coins
coins

It is quite difficult for the retail investor to look for something secure to guarantee their capital let alone show a return on their investment in today’s sammlermuenzen troubled economy. In addition, many people are certainly thinking about investing in companies that may not be around for a year. Silver coins are an option to consider. One of the most popular silver coins among American investors is the Walking Liberty Half Dollar.

The half dollar was minted from 1916 to 1947 and is considered the second most popular silver coin ever minted by the US Mint. At the time of writing, a fifty piece in circulation usually sells for $6.5. This is a modest investment and affordable for almost everyone. The Walking Liberty Half Dollar is second only to the Morgan Dollar in terms of popularity. Like all silver coins minted in the United States, these half dollars were minted with a composition of 90% silver and 10% copper.

Dimes and quarters

Total silver content was 0.36169 oz, there is a small weight loss due to wear depending on the mintage. An important fact to remember is that all pre-1965 half dollars, including the Walking Liberty coin, usually have higher premiums than dimes and quarters. This is due to the fact that these tend to be less worn than dimes and quarters.

Consequently, dimes yield more ounces when melted. When silver prices are low, a few extra ounces may not mean much, but when silver prices are rising significantly like they are now, the extra ounces become more important financially.

What makes it a coin instead of a round?

Many coin collectors only collect coins. Rounds and bars are just not acceptable to them. So what makes a round or bar-shaped piece of metal a legitimate coin?

Generally, coins are legal tender, produced by or on behalf of a legitimate nation, and bear a denomination of that government’s currency that is legal tender. Anyone can make a turn, but only one nation can authorize the production of a coin. This seems to imply that if the piece of metal bears a country’s name and is stamped with a denomination of that country’s currency, then it must be a coin. Unfortunately, it’s much more complex than that.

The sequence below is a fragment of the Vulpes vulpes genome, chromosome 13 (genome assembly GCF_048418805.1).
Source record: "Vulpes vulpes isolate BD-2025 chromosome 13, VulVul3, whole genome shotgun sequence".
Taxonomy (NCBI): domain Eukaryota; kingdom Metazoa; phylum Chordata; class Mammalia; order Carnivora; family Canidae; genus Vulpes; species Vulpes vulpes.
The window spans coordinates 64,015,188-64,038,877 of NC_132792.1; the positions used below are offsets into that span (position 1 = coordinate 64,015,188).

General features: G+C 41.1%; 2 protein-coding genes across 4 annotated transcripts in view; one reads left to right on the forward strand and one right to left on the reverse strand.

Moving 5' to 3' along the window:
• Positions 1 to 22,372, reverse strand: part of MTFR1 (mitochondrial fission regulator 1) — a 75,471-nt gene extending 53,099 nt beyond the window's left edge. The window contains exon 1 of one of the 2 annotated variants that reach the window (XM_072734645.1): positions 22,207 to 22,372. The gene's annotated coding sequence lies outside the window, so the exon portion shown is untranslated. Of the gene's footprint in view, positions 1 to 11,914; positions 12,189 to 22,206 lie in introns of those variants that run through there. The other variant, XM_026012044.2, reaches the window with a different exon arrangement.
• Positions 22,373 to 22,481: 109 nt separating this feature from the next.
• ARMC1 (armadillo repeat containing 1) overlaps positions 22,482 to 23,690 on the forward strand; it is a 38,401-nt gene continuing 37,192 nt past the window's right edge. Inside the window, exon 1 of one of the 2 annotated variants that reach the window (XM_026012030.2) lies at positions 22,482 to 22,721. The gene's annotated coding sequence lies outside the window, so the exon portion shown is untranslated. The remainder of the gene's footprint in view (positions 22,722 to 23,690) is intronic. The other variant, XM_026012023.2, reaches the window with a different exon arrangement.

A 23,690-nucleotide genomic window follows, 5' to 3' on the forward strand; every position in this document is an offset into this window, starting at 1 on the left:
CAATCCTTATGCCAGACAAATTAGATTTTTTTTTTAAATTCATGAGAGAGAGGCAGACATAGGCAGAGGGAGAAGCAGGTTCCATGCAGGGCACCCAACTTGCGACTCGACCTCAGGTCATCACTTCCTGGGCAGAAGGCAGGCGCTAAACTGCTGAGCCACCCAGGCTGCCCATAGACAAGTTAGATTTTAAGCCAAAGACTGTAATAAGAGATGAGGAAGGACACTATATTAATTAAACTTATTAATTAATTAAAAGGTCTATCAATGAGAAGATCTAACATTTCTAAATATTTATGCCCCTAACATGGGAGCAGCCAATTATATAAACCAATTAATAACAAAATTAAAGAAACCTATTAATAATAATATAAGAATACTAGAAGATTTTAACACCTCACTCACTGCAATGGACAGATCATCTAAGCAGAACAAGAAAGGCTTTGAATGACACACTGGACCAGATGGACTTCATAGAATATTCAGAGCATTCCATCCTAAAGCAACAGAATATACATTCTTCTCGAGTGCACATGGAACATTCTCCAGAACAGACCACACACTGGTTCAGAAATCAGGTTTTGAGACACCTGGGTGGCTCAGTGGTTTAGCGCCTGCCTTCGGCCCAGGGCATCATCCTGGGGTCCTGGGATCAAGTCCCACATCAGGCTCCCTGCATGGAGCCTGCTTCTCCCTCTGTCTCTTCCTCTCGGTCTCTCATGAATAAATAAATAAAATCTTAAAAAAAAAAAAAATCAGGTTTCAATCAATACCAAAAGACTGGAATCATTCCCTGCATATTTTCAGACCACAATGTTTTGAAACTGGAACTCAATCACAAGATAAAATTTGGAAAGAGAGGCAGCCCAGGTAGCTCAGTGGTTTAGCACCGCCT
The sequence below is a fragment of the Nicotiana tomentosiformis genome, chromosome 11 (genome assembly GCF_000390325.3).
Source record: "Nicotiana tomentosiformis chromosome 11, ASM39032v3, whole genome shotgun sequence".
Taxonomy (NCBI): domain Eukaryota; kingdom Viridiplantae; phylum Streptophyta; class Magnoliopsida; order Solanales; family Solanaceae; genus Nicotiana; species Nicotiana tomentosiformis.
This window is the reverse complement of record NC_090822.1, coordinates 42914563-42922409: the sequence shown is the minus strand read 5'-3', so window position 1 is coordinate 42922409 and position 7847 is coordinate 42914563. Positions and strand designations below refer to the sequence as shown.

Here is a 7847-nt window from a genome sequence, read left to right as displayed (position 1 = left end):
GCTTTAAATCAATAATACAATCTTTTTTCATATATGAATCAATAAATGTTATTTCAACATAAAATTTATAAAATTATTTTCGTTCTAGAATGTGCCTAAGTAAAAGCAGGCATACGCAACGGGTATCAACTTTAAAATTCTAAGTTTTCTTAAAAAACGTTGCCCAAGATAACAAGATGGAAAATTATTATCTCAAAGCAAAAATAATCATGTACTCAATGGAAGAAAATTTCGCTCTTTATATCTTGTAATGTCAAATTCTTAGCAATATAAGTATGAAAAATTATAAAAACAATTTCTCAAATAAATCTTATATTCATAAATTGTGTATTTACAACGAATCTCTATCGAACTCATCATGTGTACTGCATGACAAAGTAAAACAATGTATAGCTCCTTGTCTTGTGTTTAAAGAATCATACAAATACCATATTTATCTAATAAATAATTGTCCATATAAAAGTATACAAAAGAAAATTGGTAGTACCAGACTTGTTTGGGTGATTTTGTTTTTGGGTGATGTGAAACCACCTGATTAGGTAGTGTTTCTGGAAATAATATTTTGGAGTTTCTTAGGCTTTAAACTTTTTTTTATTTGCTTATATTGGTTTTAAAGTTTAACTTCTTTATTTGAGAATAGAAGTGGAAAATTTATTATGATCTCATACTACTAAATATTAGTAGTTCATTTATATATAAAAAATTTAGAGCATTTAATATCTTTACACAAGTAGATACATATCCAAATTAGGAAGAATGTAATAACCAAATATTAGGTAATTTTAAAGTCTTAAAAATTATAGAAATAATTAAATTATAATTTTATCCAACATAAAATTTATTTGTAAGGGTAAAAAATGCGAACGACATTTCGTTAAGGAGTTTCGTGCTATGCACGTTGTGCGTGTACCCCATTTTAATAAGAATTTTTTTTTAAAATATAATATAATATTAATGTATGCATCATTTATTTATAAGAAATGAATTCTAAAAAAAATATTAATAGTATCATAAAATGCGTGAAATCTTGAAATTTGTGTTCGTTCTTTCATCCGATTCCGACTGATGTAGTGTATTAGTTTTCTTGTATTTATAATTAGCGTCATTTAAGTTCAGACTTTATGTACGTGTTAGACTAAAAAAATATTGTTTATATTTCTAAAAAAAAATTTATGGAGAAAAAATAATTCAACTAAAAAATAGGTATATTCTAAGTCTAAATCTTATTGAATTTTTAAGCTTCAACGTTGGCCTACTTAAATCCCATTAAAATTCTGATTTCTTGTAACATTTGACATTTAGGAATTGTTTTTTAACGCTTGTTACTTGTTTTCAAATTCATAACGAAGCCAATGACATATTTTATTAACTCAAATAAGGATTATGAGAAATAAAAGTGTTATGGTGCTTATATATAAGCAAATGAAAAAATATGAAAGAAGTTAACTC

Economies Of Small Countries

Collectible coins are important to the economies of many small countries. Coins are made by large mints for many small nations. The Perth Mint produces coins for Tuvalu and the Cook Islands. New Zealand makes coins for a variety of small nations, including some for the Cook Islands. These are collectible coins, often colored, housed in cases and accompanied by certificates of authenticity. A variety of coins are produced for each of these nations, and mintage is often small to ensure high demand. This is reflected in high prices. Remember that the coin also makes money from these coins.

Authenticity

But then there are places like Palau. Palau is actually a United States possession but has an economic need to sell collector coins. So Palau issued a series of metal discs that actually have an inscription stamped on them. Unfortunately, Palau uses United States currency and has no authority to issue its own money. So, technically, Palau “coins” are really just rounds. They can be minted in precious metal, colored like the coins of many small nations, and kept in showcases. They may even be accompanied by certificates of authenticity. But although they are authorized by a nation, bear a face value, and appear like coins, they are not. Palau isn’t the only small entity making coin-like rounds. Others also use this source of income.

INDEPENDENCE FROM AUSTRALIA

Now consider the Hutt River Providence in Australia. This micronation has actually declared its independence from Australia, operates its own mint and produces legitimate currency. Some coins are intended as collectors coins, but unlike Palau, these are real coins.

A Denomination

So if it’s a small nation that has its name on a piece muenzen sammeln of metal and uses a denomination, the nation may have authorized a legitimate coin, but it doesn’t have to. Coin collectors who collect coins from small nations of the world need to do some research before accepting what appears to be a coin as a real coin, or decide they really don’t care.